the motion picture show: or, how I learned to stop worrying about not thinking of "informercial vanilla" before I filed last week’s column

I’ve been busy pushing out blog posts (like giving birth for length) before a much-needed vacation and have neglected both my photobook reviews and every camera I own posts – I’m hoping I can at least get one of the latter done before I go. Which is soon! My recent posts for that blog on the internet have been fairly evenly divided between art reviews and my weekly movie column. I’ve been thinking lately that, although I feel I have more knowledge gaps in the former than the latter, I write better when I write about art. Much as I love the movies it is usually a more passive exercise. But with art, especially the site-specific work I’ve been writing about more and more, I have to really engage with the work to get something out of it at all.  This is very much the case with Untitled (Me Too), a recent installation by Patrick McDonough and Matias, he first art review I’ve written that comes with a spoiler alert (though spoiler warnings may have been useful for my review of  Lindsay Rowinski’s Trying to be There a few weeks ago). 


From last week’s column Popcorn & Candy: Life is the Only Thing Worth Living For Edition, here one of my few really unfavorable movie reviews. After I filed it, the phrase “infomercial vanilla” occurred to me, but that would have been running up the score. You can read this week’s column, Popcorn & Candy: Lives that are probably harder than yours, here.

How to Live Forever

What it is: The meaning of life and the ways we deal with death.
Why you want to see it: The trailer for Mark Wexler’s documentary suggests a celebratory look at those who live life to the fullest. That’s not all it is. But one wishes it were a little bit more. The film takes promising detours about the way we package death. Early in the film, Wexler visits a funeral convention, where dealers of oversized caskets compete with pirate-themed vendors for your mortal coin. And a visit to a cryonics lab later in the film sounds juicy enough. But then there’s the Ms. Senior pageant, where contestants spout the kind of platitudes you hear in any beauty pageant: “Life is a journey, and I’m just enjoying the trip.” Sure it’s a celebration of the gracefully aging, but can we stop treating life like a horse race already? Isn’t life about more than a Chamber of Commerce slogan?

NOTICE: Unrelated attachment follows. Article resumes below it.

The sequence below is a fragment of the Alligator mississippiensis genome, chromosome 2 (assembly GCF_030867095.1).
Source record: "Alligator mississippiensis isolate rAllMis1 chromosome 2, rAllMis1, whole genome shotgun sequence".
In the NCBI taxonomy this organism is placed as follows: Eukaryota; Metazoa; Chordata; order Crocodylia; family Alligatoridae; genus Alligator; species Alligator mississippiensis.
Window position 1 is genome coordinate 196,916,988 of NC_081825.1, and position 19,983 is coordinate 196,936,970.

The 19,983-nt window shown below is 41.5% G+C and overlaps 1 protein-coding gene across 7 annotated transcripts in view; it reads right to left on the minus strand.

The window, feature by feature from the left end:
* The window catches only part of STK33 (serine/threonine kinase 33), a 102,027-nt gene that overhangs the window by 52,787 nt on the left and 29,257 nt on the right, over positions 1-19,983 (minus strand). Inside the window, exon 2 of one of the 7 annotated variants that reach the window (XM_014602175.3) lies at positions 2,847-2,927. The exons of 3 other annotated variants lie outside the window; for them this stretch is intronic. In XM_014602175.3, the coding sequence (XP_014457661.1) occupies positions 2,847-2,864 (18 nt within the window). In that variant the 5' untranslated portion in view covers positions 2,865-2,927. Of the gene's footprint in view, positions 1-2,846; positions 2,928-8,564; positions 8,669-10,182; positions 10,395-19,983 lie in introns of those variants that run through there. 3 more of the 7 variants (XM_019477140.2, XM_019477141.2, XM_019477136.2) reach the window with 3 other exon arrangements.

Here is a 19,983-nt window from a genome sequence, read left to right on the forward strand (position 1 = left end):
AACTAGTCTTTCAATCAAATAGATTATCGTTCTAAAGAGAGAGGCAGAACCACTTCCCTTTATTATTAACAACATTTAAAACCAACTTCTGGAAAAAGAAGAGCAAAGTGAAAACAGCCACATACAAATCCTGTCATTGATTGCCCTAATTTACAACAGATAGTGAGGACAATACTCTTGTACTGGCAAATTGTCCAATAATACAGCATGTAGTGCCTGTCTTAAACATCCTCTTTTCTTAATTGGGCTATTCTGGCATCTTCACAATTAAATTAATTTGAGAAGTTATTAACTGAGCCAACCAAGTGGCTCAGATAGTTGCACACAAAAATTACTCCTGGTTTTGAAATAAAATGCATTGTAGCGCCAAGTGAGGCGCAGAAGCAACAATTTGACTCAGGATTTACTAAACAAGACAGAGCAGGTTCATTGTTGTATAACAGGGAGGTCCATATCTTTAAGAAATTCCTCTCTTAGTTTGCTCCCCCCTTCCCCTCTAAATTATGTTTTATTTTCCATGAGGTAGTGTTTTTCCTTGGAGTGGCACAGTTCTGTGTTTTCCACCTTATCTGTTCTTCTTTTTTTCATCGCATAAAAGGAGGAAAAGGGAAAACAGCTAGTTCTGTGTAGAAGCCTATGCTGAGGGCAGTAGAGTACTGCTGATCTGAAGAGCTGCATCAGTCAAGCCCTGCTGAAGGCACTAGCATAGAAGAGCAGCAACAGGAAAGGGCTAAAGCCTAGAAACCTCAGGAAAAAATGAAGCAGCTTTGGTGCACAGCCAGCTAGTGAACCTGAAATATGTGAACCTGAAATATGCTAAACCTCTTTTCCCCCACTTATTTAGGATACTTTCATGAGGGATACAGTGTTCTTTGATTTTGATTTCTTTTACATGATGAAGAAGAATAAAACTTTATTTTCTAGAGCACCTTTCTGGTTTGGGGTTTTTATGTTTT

Wexler is the son of great cinematographer Haskell Wexler (he shot One Flew Over the Cuckoo’s Nest, which is Monday night’s Screen on the Green feature), and his previous documentary look at life under the shadow of an accomplished father. But Wexler fils doesn’t push the boundaries of non-fiction filmmaking as his father did in Medium Cool, and his work to date seems stuck in a navel-gazing loop of identity crises.

Which is too bad, because his material has potential, and asks serious questions. If, as one scientists predicts, the era of the ageless society is upon us, how will we deal with our new found vampirism? Where does Suzanne Sommers find the energy? Wexler knows something about a camera, but his setups are frequently banal; do we really need an establishing shot of him walking to Alcor, the cryogenics company? The film finally gets interesting in the final reel, when Wexler visits Japan, the site of a retiree who puts the sex in sexagenarian starring in “elder porn” films; and a nursing home where an animatronic baby seal is introduced to simulate the feeling of holding an infant.

Documentary filmmakers introduce themselves more and more into their films, but Wexler comes across as more Tim Allen than Werner Herzog.  How to Live Forever ends with the suggestion that art is the answer to immortality, and that Wexler’s film is part of the legacy he’ll leave to posterity. It would have been more memorable if it had stuck to the lives of others. Which reminds me, among the interviews with the famous and not-so-famous who drink life to the lees – couldn’t he have spoken to Iggy Pop? Kids, start smearing peanut butter on your chest now, while there’s still time.

View the trailer.

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